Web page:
The term “sippet” has fallen out of modern culinary usage somewhat since its English-language introduction (as far as we can tell) in our Earth’s 1530s.

Its parent word, “sop”, originally meant any piece of bread that was used to soak up (or, as we still say, “sop up”) some liquid associated with food. Originally just a diminutive form of sop, gradually the use of the word “sippet” in a recipe started to imply that the bread involved had had something additional done to it. Eventually it came to mean any kind of bread, cut thin and fried or toasted, and then placed in a bowl or on a plate to have something fairly liquid—usually a stew, sometimes a soup—ladled over it.

This is how Segnbora comes across some sippets in Tales of the Five #2: The Landlady, where they appear as part of a casual lunch thrown together on her arrival at the farmstead of one of her House’s rural holder-families. The implication is that the sippets are there to help stretch one particular dish—the remainder of a roast chicken stew from the previous night.

The “leek bread” described in the text as being used to make the sippets was probably baked with this kind of use in mind, since the amount of leeks involved is enough to flavor the bread, but not so much as to dominate or upstage whatever dish it was being served with/under. At the same time, if there wasn’t a stew or soup in the immediate offing, it has enough flavor-personality to be interesting just as it stands, by the slice, with some butter or a soft green cheese.

The ingredients:

For the bread:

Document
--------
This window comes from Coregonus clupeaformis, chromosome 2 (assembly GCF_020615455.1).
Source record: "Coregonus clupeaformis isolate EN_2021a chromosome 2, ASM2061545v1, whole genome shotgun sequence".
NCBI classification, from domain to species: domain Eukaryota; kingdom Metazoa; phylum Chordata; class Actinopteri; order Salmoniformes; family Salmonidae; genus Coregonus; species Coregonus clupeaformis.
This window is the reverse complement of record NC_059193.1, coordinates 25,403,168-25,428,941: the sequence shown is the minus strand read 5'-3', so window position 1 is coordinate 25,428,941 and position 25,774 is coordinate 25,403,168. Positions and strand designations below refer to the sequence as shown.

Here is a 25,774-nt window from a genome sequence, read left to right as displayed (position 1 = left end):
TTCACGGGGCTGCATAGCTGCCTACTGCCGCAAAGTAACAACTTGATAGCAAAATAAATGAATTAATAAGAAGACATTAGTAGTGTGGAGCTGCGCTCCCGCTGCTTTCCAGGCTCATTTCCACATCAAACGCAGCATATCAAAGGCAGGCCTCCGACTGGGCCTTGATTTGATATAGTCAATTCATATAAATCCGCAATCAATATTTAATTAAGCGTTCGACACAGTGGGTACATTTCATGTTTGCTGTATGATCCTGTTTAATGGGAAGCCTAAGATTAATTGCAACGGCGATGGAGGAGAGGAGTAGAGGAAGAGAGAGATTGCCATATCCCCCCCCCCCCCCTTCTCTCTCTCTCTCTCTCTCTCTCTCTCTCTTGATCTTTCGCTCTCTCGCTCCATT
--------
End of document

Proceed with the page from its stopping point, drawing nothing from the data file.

• 240ml/1 cup milk, lukewarm
  • 6-8 grams dry (“instant” or fast-acting) yeast
  • 1 tablespoon olive* oil
  • 1.25 teaspoon salt
  • 400g / approx. 2.5 cups white bread flour, or (if you can get it) 200g/1.25c of spelt flour and 200g/1.25c of bread flour

For the filling:

  • 1 large leek, sliced and very well rinsed. (Or better still, if you can get them, 5-6 baby leeks: they’re far tenderer).
  • 1 tablespoon chopped fresh parsley (or 0.5 tablespoon dry parsley)
  • 2-4 tablespoons olive oil or butter, for frying
  • 0.25 teaspoon salt
  • 1-2 grinds pepper
  • 1-2 grinds allspice (or a couple of pinches of already-ground allspice)
  • A few grates of nutmeg, or a couple of pinches of already-ground nutmeg
  • 4 cloves garlic, finely chopped

For the egg wash for the loaf:

  • 1 egg yolk
  • 1-2 tablespoons water (2 for a bigger yolk, 1 for a smaller one)


For the bread dough:  In a big bowl (or in a stand mixer, if you have a dough hook for it), combine the flour(s), the yeast, and the salt. Add the milk and oil, mix well together, and then knead for ten minutes or so (if by hand) or five to six minutes (with the machine). Warm and oil a big bowl for the dough to rise in. Put in the ball of dough, turn it so as to oil-coat all sides of it, and cover with a damp dishtowel or a sheet of plastic wrap/clingfilm. Put the dough aside to double in size—which will take between an hour and two hours, depending on whether you’ve used spelt flour. (The spelt may slow down the rise somewhat.)

While this is going on, make the filling. Chop up the leek(s)…

Coarsely chopped/sliced leeks

Shred the leeks fairly finely.

…Add the olive oil or butter to a frying pan, heat it to a low/moderate heat, and add the leeks, stirring them to distribute the fat. Add the nutmeg, allspice and salt and begin sweating the leeks down slowly until they’re darkening in color and/or starting to go translucent.

Leeks sweating down in oil or butter

Meanwhile, chop the garlic up small…

Chopped garlic

…and when the leeks are nearly done cooking, stir them in. Let them sizzle slowly with the leeks for another five minutes or so: then remove the pan from the heat and let everything cool down.